Unclear risk (Glazenburg 2009; Hanifin 2002)21552682.27 (1.62 to 3.19)54%P < 0.00001
Incomplete outcome data
Unclear risk (all studies)43124062.17 (1.51 to 3.11)74%P < 0.0001
Selective reporting
Low risk (all studies)43124062.17 (1.51 to 3.11)74%P < 0.0001
Other bias
Low risk (all studies)43124062.17 (1.51 to 3.11)74%P < 0.0001
Hazard ratio for rate of flare
Variable Number of studies Number of participants in fluticasone propionate + moisturiser group Number of participants in vehicle + moisturiser group HR (95% CI) Heterogeneity I² P value
All studies (Berth-Jones 2003 (2 studies); Glazenburg 2009; Hanifin 2002)44063123.69 (1.80 to 7.55)85%P = 0.0004
Sequence generation
Low risk (Berth-Jones 2003 (2 studies); Glazenburg 2009)31771932.84 (1.44 to 5.61)76%P = 0.003
Unclear risk (Hanifin 2002)12291197.70 (4.62 to 12.84)NAP < 0.00001
Allocation concealment
Low risk (Berth-Jones 2003 (2 studies))21381573.26 (1.09 to 9.74)87%P = 0.03
Unclear risk (Glazenburg 2009; Hanifin 2002)22681554.16 (1.21 to 14.31)89%P = 0.02
Blinding of participants and personnel
Low risk (Berth-Jones 2003 (2 studies))21381573.26 (1.09 to 9.74)87%P = 0.03
Unclear risk (Glazenburg 2009; Hanifin 2002)22681554.16 (1.21 to 14.31)89%P = 0.02
Blinding of outcome assessment
Low risk (Berth-Jones 2003 (2 studies))21381573.26 (1.09 to 9.74)87%P = 0.03
Unclear risk (Glazenburg 2009; Hanifin 2002)22681554.16 (1.21 to 14.31)89%P = 0.02
Incomplete outcome data
Unclear risk (all studies )44063123.69 (1.80 to 7.55)85%P = 0.0004
Selective reporting
Low risk (all studies)44063123.69 (1.80 to 7.55)85%P = 0.0004
Other bias
Low risk (all studies)44063123.69 (1.80 to 7.55)85%P = 0.0004

Analyses are only shown when we were able to pool data of at least two studies.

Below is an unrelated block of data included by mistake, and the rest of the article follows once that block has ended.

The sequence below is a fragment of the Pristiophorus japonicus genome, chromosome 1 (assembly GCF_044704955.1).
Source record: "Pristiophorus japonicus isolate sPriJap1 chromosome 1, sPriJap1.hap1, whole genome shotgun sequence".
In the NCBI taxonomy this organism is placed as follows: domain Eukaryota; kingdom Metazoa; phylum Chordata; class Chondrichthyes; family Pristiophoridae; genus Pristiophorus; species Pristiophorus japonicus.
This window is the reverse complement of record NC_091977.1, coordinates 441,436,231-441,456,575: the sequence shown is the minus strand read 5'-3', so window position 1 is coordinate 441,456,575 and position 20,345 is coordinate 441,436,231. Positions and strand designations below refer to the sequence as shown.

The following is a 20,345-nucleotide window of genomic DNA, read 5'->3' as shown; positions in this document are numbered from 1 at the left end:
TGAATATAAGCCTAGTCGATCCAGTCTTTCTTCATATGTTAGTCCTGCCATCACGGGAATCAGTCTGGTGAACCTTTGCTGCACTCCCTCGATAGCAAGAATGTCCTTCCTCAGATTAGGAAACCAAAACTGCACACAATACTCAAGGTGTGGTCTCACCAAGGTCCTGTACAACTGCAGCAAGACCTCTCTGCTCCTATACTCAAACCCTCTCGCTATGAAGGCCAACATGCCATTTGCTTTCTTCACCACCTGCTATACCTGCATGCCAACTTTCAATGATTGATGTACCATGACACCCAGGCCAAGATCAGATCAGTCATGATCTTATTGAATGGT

(1) Moisturisers versus no treatment (i.e. no moisturiser)

Six studies (413 participants) evaluated this comparison (Giordano-Labadie 2006; Grimalt 2007; Patrizi 2014; Simpson 2013; Weber 2015; Wirén 2009); however, in Patrizi 2014 and Weber 2015, the comparator consisted of a cleaning product only. Study duration varied from four weeks in the Patrizi 2014 and Simpson 2013 studies, to six months in the Weber 2015 and Wirén 2009 studies. Four studies were conducted in children (Giordano-Labadie 2006; Grimalt 2007; Patrizi 2014; Weber 2015), and the other two, in adults (Simpson 2013; Wirén 2009). The participants in these studies had predominantly mild to moderate eczema.

The Simpson 2013 study, which was reported only as 'investigator-blinded', included mainly investigator-assessed outcomes, but because the method of blinding was not clearly specified, we judged it to be at unclear risk of bias. None of the other studies were blinded; therefore, we assessed them as being at a high risk of bias.

In Giordano-Labadie 2006 and Grimalt 2007, application of moderate to strong topical corticosteroids was allowed in both treatment arms, whilst in Weber 2015, 'Eucerin Eczema Relief Instant Therapy' was allowed on active lesions, and Wirén 2009 allowed topical corticosteroids on areas other than the target lesions.

See also Summary of findings for the main comparison.

Primary outcomes
Change from baseline in disease severity as assessed by the participants

This outcome was not assessed in any of the studies; however, 'itch' was evaluated in Patrizi 2014 (54 participants) on a 4-point Likert scale (0 to 3), with a higher score indicating more severe itch. The mean change from baseline in itch in the emollient balm group (28 participants) was -1.24 (standard deviation (SD) 0.77) compared to -0.76 (SD 1.05) in the control group (26 participants), with a mean difference (MD) of -0.48 (95% confidence interval (CI) -0.97 to 0.01; P = 0.06).

Participant satisfaction

This outcome was not assessed in any of the studies.

Adverse events

Two studies reported some data on adverse events (Grimalt 2007; Simpson 2013). In Grimalt 2007, 8/91 participants reported adverse events in the active treatment group compared to 0/82 in the control group after six weeks (Peto odds ratio (OR) 7.26, 95% CI 1.76 to 29.92; P = 0.006). The P value of Fisher's Exact Test was 0.0071. Three adverse events were reported to be mild, three moderate, and two were severe, which led to treatment discontinuation. No further details were provided other than "all the adverse events spontaneously resolved without sequel." The Simpson 2013 study had a within-participant design, in which the legs of 20 participants were randomised, and there were no treatment-related adverse events experienced on either leg.

Secondary outcomes
Change from baseline in disease severity as assessed by the investigators